Tuesday, March 20, 2012

Game Design : The Common Uncommon - Everyday man game

Homework 7 - The Common Uncommon

The point of this homework was to choose a person with a common profession and then make an event happen that would change normal every day circumstances. From this a game pretty much had to be made, here is what I came up with.

Our Common Man

Bob is one of the city’s many electricians, working on maintenance and setting up of the various electrical outlets around the city. He gets rather decent pay for an electrician, not too much but not too little. Not the best job in the world but it pays enough to pay back the bills and save some extra money for future spending.

The inciting Moment – The Earthquake

He is working his shift as usual, until one day an earthquake hits the city. The damage it causes is quite severe and many of the power lines are knocked out. The city loses a fortune and they need to make the repairs to fix the power lines to restore electricity to all the homes and buildings in the area. You’re immediately put into overtime. Bob and other electricians now need to work as quickly as possible to restore the power lines back to normal.

Game – Earthquake Electrician

Goal of the game

Be the first one to be able to restore power to the city. You must gain a total of 25 (Can be changed) points first to be the winner. To be able to get these points, you need to solve puzzles, using parts you pick up every turn. Participation between 2 to 4 players to be the first!

Turn progression

You start off picking up 2 parts from the parts deck (more on that later)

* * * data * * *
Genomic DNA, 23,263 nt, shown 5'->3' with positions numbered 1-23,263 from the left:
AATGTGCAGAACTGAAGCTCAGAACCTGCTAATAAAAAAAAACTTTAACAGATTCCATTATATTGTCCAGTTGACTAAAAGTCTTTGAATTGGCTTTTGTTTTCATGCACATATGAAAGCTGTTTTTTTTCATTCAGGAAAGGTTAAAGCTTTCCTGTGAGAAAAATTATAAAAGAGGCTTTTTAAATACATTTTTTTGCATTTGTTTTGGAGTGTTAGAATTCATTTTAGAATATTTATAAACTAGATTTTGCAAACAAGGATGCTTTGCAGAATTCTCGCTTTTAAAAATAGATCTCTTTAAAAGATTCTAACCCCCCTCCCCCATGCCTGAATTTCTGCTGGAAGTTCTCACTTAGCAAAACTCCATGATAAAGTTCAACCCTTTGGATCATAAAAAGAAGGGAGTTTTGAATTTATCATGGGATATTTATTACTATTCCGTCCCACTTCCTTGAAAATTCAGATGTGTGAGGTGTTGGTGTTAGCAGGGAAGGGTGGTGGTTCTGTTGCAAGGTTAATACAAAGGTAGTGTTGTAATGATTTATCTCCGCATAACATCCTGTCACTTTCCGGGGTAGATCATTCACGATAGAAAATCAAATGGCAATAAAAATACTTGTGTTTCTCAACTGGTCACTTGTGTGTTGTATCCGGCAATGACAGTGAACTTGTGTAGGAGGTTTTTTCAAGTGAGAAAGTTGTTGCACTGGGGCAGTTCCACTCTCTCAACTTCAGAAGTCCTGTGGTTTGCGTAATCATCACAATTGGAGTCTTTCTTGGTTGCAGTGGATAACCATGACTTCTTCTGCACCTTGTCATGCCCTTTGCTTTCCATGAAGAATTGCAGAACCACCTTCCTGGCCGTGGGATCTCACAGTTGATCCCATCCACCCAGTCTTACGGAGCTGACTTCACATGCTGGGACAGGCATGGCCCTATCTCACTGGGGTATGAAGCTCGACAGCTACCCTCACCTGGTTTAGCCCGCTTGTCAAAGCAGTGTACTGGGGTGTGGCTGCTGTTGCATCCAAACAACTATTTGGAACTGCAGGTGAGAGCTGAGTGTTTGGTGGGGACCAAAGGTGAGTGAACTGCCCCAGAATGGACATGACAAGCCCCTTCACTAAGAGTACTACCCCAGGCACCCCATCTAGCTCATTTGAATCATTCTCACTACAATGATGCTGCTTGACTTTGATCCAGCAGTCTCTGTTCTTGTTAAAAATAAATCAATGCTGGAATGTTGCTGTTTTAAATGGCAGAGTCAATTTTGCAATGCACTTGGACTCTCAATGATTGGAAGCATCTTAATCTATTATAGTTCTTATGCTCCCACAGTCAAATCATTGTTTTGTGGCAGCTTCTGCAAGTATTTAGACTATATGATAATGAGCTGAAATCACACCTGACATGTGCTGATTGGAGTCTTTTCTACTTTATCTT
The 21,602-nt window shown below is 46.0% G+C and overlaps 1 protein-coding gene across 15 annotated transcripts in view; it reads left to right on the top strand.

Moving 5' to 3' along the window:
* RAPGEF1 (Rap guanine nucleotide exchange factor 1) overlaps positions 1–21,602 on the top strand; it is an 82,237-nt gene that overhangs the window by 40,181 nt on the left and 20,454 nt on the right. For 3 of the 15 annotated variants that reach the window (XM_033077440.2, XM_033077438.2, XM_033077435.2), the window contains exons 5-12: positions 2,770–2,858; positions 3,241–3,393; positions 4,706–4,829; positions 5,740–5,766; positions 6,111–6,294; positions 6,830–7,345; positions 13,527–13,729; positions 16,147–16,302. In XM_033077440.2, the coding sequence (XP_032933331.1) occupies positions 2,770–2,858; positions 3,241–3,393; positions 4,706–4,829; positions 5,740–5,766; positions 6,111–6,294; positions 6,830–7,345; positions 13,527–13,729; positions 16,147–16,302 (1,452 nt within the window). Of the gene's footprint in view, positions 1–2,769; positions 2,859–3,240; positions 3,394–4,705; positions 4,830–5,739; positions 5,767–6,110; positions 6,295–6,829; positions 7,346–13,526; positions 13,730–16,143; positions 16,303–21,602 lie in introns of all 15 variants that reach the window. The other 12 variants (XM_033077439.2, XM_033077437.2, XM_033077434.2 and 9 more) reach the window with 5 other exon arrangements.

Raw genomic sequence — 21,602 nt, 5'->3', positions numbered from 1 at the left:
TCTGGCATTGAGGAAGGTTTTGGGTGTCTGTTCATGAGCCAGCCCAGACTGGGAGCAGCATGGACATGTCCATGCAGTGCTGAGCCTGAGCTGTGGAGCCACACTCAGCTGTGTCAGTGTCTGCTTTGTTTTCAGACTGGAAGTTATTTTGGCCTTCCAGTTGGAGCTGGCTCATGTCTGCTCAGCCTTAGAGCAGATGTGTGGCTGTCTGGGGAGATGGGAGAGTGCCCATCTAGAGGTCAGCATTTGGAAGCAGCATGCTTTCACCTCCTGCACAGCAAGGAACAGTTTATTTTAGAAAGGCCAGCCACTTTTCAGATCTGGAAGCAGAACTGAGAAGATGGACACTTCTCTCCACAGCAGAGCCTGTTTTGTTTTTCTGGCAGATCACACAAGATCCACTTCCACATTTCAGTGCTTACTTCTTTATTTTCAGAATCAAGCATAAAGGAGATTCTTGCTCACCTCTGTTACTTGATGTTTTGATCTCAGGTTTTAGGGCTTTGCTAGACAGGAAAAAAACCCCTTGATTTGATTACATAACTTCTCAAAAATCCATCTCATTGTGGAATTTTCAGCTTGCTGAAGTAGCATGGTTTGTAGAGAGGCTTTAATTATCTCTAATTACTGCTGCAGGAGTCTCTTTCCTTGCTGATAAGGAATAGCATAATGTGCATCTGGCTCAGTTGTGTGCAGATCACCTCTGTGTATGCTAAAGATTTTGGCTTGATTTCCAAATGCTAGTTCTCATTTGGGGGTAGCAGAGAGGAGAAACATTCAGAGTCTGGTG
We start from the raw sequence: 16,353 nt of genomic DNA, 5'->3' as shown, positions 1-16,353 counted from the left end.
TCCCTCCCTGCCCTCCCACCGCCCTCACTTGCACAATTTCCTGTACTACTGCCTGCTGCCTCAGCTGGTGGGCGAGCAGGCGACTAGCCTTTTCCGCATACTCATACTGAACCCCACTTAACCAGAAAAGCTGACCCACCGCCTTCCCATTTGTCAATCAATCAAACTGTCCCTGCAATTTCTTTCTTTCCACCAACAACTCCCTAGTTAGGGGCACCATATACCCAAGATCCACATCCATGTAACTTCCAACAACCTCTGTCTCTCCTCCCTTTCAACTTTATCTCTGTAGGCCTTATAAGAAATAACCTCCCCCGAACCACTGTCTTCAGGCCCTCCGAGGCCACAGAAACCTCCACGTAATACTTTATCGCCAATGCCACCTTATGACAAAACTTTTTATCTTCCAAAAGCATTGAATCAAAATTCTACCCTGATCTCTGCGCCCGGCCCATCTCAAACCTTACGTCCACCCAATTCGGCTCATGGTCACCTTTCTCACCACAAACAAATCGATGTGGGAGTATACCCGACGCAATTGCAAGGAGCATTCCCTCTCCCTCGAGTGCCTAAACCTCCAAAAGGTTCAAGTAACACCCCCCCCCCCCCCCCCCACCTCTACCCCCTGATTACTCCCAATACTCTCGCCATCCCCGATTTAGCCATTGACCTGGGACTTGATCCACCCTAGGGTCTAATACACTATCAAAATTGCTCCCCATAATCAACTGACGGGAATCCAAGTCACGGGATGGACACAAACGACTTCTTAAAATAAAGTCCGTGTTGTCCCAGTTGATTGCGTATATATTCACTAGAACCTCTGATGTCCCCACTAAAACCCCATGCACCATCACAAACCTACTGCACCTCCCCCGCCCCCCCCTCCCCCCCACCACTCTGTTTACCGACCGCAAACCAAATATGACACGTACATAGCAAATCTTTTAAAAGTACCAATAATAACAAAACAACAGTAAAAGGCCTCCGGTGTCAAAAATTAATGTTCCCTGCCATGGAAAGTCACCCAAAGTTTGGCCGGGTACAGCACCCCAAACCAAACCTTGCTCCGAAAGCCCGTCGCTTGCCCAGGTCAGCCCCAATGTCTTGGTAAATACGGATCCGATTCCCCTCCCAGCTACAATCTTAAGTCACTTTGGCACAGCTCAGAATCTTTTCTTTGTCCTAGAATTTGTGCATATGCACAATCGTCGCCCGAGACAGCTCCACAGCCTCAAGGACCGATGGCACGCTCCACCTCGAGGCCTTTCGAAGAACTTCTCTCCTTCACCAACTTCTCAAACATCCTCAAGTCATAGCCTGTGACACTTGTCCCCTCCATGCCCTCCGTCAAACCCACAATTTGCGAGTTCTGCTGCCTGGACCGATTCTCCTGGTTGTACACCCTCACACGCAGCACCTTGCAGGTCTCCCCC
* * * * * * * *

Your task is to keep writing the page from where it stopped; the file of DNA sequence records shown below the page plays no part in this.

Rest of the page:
You then roll a dice, if you get a 5 or 6 it means you can do two actions in a turn. If you don’t get a 6 then the dice roll does nothing


The two actions you choose from are picking up and use an event card right away or try to do a puzzle.  Event cards lead to potential bonuses or punishments to you and other players. Puzzles award points, your key to victory.


Puzzles are laid out in a 3 x 3 to a 6 x 6 grid. Whenever you choose to try a puzzle, you must roll the dice. This will determine the size of the grid. If you roll a 1 or 2, you will also get a 3 x 3 grid. Other a 3 represents 3 x 3, 4 = 4 x 4, 5 = 5x5, etc.

To solve the puzzle you must connect a beginning point, to an ending point. These will be randomly chosen as well, using the dice once again. Two rolls are performed for each point, one to represent the x axis and the other the y. If the value of the roll is greater than the size of the board, merely put it at the highest value. So for example, roll a 6 on a 4 x 4 for the x axis. Put the axis at the 4.

Now you will have to use the parts, connecting them together to form a chain leading from the beginning point, to the end point. You will have to use the parts that are available in your hand at the time. Do this and you will obtain points. Here is the list of grid to points…
  • 3 x 3 = 4 points
  • 4 x 4 = 6 points
  • 5 x 5 = 8 points
  • 6 x 6 = 12 points